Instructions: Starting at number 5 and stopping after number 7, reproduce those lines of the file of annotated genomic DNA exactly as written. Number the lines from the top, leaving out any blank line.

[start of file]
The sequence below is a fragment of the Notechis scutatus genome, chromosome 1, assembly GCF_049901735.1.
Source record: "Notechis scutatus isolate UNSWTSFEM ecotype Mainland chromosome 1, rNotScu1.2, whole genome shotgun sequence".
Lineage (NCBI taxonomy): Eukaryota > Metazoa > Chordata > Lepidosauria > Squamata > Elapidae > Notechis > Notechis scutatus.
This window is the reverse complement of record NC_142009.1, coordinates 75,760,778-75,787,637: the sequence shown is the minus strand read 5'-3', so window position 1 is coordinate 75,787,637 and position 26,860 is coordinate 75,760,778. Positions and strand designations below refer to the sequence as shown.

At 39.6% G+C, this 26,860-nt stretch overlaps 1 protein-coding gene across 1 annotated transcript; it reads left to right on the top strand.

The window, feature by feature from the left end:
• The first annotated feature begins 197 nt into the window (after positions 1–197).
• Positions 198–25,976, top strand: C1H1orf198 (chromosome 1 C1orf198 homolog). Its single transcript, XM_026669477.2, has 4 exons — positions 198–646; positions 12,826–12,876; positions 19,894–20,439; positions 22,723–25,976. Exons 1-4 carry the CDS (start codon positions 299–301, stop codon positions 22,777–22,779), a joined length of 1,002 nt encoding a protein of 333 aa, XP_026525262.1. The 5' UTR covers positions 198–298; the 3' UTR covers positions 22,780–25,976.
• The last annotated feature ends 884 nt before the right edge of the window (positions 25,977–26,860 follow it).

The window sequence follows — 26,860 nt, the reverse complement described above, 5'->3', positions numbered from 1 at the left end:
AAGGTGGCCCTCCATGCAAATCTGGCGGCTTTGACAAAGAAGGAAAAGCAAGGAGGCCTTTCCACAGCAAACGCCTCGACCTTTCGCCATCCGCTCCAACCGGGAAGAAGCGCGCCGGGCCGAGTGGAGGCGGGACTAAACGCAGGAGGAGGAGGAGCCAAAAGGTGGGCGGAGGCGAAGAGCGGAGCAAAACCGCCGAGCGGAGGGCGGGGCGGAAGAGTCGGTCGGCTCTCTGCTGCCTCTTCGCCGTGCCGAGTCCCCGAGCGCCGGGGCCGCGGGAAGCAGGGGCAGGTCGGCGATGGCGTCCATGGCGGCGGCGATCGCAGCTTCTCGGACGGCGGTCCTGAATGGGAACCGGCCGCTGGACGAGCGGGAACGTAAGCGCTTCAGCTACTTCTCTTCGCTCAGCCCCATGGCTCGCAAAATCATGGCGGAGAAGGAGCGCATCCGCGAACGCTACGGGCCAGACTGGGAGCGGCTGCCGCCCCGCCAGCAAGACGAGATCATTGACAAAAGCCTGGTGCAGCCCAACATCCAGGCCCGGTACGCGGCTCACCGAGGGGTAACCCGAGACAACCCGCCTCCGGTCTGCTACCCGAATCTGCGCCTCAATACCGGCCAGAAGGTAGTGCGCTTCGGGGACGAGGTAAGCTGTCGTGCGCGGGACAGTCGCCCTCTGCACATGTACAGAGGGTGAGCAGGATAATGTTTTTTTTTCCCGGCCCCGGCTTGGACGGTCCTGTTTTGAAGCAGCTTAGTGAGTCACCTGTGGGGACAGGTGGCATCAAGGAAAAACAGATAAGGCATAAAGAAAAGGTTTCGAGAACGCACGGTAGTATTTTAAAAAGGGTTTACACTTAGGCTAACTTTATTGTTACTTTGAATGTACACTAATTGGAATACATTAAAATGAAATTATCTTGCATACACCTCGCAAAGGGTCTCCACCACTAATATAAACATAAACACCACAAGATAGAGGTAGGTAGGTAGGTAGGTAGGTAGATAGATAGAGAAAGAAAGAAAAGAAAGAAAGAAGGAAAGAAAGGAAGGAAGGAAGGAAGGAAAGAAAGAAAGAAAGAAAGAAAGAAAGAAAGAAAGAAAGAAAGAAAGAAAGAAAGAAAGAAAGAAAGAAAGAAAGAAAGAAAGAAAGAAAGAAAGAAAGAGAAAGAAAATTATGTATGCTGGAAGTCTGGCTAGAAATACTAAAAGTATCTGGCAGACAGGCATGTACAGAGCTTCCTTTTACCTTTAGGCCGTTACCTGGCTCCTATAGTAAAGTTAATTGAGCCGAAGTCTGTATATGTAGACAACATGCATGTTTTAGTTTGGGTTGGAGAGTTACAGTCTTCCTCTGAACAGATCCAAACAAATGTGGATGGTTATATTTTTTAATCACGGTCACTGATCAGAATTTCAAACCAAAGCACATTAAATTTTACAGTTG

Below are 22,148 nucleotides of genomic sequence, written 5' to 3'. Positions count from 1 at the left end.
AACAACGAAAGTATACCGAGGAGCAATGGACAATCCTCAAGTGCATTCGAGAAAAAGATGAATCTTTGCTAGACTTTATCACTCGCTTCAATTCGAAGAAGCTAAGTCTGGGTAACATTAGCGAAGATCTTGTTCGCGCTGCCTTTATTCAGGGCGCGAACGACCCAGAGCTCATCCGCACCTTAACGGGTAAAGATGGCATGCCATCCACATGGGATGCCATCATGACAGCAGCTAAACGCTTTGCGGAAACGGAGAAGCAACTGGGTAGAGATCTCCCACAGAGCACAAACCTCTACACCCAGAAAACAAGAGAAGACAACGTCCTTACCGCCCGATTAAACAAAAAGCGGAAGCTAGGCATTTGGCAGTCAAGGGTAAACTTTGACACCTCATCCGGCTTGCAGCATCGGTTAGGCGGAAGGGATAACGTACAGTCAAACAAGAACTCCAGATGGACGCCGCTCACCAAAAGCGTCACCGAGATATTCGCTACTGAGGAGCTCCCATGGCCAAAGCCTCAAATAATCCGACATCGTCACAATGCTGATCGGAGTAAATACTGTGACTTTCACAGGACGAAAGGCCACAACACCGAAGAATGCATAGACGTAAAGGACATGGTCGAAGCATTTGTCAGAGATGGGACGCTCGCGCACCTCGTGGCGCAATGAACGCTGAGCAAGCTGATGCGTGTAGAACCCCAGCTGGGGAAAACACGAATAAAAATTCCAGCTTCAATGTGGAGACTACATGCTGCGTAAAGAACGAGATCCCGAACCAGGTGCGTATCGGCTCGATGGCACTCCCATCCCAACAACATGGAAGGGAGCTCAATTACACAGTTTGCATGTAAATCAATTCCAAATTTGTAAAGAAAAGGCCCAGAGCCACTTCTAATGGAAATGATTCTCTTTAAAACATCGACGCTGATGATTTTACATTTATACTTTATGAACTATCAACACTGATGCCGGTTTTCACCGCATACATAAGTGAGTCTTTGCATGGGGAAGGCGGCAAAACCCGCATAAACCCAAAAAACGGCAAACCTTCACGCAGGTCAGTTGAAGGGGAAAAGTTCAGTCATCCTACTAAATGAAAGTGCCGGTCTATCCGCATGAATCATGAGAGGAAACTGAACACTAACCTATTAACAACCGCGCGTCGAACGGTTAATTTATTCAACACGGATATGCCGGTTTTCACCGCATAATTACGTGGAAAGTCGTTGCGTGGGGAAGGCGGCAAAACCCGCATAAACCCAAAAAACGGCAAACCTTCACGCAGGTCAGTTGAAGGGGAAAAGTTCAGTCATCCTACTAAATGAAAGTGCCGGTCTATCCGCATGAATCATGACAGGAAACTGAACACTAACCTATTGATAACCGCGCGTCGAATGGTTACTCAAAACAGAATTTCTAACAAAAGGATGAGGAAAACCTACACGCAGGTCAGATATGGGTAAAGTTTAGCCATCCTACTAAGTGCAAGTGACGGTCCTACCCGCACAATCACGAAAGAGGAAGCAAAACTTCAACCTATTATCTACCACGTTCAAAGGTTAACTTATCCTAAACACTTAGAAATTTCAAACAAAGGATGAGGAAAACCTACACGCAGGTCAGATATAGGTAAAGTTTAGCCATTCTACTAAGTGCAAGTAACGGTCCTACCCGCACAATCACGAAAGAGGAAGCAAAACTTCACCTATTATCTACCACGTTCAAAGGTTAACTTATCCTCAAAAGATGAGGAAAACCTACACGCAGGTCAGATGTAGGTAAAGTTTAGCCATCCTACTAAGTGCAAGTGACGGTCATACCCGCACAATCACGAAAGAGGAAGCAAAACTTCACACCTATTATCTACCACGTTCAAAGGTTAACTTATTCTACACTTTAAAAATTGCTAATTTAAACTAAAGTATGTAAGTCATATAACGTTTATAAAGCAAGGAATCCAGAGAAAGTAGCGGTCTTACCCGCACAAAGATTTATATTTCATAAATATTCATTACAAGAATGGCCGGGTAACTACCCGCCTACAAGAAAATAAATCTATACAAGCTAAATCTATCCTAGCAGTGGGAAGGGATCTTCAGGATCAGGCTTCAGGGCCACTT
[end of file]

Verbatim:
At 39.6% G+C, this 26,860-nt stretch overlaps 1 protein-coding gene across 1 annotated transcript; it reads left to right on the top strand.

The window, feature by feature from the left end:
• The first annotated feature begins 197 nt into the window (after positions 1–197).